Navy awards pilots whose actions saved a plane after aircraft carrier mishap
Three Navy pilots who saved an E2-C Hawkeye aircraft from crashing into water after a cable snapped aboard USS Dwight D. Eisenhower were awarded the Armed Forces’ Air Medal for valor aboard the ship, the Navy said August 11.
Lt. Cmdr. Thomas Browning, Lt. Cmdr. Kellen Smith and Lt. Matthew Halliwell, assigned to the “Screwtops” of Airborne Early Warning (VAW) Squadron 123, were presented the award for reacting in time to prevent the loss of an aircraft by maintaining control during the mishap which took place off the Virginia coast on March 18.
The award is presented for heroic actions or meritorious service while participating in aerial flight.
Halliwell was piloting the Hawkeye when it touched down on the flight deck and caught the wire. As they began to decelerate, the arresting cable snapped and they found themselves rolling ever closer to the edge of the landing area.
“It all happened in about eight seconds,” said Smith, who has been flying for 12 years. “While we were decelerating we heard a loud snap. When we would normally be coming to a stop, we weren’t.”
“Our years of training kicked in and we reacted on instinct. I slapped back the ditching hatch (Hawkeyes do not have ejection seats) as we cleared the deck and began a deep settle (significant descent). I would guess we were about 10 feet from the water before we lifted back up, but Lt. Smith expertly kept us climbing away. It was a sigh of relief when we were back in the air. It helps to know that at the critical moment, all we practice for this scenario actually works. The experience has made me much more confident in my training.”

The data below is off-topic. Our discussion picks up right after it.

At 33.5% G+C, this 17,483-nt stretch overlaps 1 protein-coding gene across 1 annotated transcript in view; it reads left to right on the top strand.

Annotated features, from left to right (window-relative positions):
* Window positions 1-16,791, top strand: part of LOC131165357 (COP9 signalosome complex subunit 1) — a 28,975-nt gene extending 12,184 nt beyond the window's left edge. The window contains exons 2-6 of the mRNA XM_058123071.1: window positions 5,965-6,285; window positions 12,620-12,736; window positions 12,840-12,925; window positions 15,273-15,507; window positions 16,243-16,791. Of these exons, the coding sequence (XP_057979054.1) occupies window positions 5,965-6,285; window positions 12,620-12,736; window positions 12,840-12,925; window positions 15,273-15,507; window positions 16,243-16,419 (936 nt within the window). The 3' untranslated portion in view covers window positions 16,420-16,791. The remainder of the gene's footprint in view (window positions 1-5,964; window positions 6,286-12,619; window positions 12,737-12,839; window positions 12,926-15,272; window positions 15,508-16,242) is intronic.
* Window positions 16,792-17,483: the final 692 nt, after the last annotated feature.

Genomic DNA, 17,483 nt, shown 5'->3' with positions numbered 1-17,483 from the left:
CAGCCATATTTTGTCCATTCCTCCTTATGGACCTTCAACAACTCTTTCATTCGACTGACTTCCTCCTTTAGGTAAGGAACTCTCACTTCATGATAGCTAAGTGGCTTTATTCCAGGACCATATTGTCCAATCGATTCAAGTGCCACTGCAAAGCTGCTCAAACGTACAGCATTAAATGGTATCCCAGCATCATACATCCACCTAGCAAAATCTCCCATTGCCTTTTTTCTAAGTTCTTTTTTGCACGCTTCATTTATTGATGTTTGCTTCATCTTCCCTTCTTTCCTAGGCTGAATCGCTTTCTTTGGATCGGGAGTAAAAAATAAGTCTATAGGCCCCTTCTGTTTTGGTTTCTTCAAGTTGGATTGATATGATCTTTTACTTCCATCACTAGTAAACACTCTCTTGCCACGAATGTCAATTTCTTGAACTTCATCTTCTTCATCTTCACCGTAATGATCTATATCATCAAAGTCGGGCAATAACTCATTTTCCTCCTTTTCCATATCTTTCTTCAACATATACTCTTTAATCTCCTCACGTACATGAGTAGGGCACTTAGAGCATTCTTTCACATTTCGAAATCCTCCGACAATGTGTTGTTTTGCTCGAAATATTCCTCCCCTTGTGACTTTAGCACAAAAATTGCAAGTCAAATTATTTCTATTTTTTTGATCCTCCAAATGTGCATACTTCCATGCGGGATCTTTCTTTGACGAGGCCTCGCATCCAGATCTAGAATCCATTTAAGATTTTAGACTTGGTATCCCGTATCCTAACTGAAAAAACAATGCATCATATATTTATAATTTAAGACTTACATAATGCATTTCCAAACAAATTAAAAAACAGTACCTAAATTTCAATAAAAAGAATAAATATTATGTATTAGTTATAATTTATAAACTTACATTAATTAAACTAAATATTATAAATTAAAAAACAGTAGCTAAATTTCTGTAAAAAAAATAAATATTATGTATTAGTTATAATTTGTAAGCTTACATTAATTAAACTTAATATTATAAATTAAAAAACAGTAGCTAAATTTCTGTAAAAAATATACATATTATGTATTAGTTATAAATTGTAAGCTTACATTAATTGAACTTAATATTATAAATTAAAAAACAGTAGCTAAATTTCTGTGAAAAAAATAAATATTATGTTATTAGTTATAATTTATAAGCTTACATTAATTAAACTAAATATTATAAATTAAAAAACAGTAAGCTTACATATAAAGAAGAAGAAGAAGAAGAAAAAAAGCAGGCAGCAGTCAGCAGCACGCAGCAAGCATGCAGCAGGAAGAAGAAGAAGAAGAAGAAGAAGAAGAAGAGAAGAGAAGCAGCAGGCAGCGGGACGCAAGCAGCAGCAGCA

Smith described the events of March 18, a day that will stay with him for the rest of his life.
The Screwtops’ Executive Officer, Cmdr. Darryl Martin, stated the decoration was more about showing appreciation for the training the pilots received throughout their careers than for what they did to save the aircraft.
“Due to their years of practice and trust in vetted procedures, the crew was able to develop skills and survive the dangerous situation they were presented,” Martin said. “If the right lessons were not captured from the past or if the crew had not paid attention to them, they would not be here today. I am humbly grateful for their proven professionalism, resilience, and respect for the dangerous environment in which we find ourselves daily.”
Four months after that day, Halliwell has moved on to be an instructor for up-and-coming Hawkeye pilots. Smith and Browning are still flying with the Screwtops.
Smith said there was never a doubt he would be behind the controls again.
An investigation into the accident pointed to human error and improper maintenance as the main reason for the mishap which resulted in various, non-life threatening, injuries for eight sailors.
The investigation found that the maintenance personnel missed “critical steps” while working on an arresting gear engine.
Ike and its carrier strike group are currently deployed in support of Operation Inherent Resolve, maritime security operations and theater security cooperation efforts in the U.S. 5th Fleet area of operations.